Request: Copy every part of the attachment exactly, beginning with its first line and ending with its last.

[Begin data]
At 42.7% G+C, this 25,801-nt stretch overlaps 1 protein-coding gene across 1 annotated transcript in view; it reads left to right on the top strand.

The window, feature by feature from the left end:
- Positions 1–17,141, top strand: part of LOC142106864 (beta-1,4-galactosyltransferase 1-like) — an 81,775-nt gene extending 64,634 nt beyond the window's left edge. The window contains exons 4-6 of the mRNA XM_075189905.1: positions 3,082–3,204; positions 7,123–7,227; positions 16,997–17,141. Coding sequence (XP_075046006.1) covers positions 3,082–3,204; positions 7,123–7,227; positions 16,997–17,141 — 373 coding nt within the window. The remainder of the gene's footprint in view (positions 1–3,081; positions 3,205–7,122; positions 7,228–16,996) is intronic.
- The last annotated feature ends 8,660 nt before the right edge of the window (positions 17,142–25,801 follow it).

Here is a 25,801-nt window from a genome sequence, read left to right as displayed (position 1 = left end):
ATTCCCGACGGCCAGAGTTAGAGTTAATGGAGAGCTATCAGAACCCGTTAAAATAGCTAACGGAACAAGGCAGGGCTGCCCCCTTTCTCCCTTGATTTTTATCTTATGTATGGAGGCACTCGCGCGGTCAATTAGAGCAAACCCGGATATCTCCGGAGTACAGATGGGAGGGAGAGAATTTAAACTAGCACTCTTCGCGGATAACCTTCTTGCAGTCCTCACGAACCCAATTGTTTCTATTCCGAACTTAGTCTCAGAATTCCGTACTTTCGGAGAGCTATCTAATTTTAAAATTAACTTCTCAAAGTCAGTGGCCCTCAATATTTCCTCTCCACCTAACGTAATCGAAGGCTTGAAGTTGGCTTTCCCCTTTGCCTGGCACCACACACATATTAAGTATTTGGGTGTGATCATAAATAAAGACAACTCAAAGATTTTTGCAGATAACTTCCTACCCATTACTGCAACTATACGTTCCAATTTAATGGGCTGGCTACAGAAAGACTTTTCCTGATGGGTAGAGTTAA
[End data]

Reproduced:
At 42.7% G+C, this 25,801-nt stretch overlaps 1 protein-coding gene across 1 annotated transcript in view; it reads left to right on the top strand.

The window, feature by feature from the left end:
- Positions 1–17,141, top strand: part of LOC142106864 (beta-1,4-galactosyltransferase 1-like) — an 81,775-nt gene extending 64,634 nt beyond the window's left edge. The window contains exons 4-6 of the mRNA XM_075189905.1: positions 3,082–3,204; positions 7,123–7,227; positions 16,997–17,141. Coding sequence (XP_075046006.1) covers positions 3,082–3,204; positions 7,123–7,227; positions 16,997–17,141 — 373 coding nt within the window. The remainder of the gene's footprint in view (positions 1–3,081; positions 3,205–7,122; positions 7,228–16,996) is intronic.
- The last annotated feature ends 8,660 nt before the right edge of the window (positions 17,142–25,801 follow it).

Here is a 25,801-nt window from a genome sequence, read left to right as displayed (position 1 = left end):
ATTCCCGACGGCCAGAGTTAGAGTTAATGGAGAGCTATCAGAACCCGTTAAAATAGCTAACGGAACAAGGCAGGGCTGCCCCCTTTCTCCCTTGATTTTTATCTTATGTATGGAGGCACTCGCGCGGTCAATTAGAGCAAACCCGGATATCTCCGGAGTACAGATGGGAGGGAGAGAATTTAAACTAGCACTCTTCGCGGATAACCTTCTTGCAGTCCTCACGAACCCAATTGTTTCTATTCCGAACTTAGTCTCAGAATTCCGTACTTTCGGAGAGCTATCTAATTTTAAAATTAACTTCTCAAAGTCAGTGGCCCTCAATATTTCCTCTCCACCTAACGTAATCGAAGGCTTGAAGTTGGCTTTCCCCTTTGCCTGGCACCACACACATATTAAGTATTTGGGTGTGATCATAAATAAAGACAACTCAAAGATTTTTGCAGATAACTTCCTACCCATTACTGCAACTATACGTTCCAATTTAATGGGCTGGCTACAGAAAGACTTTTCCTGATGGGTAGAGTTAA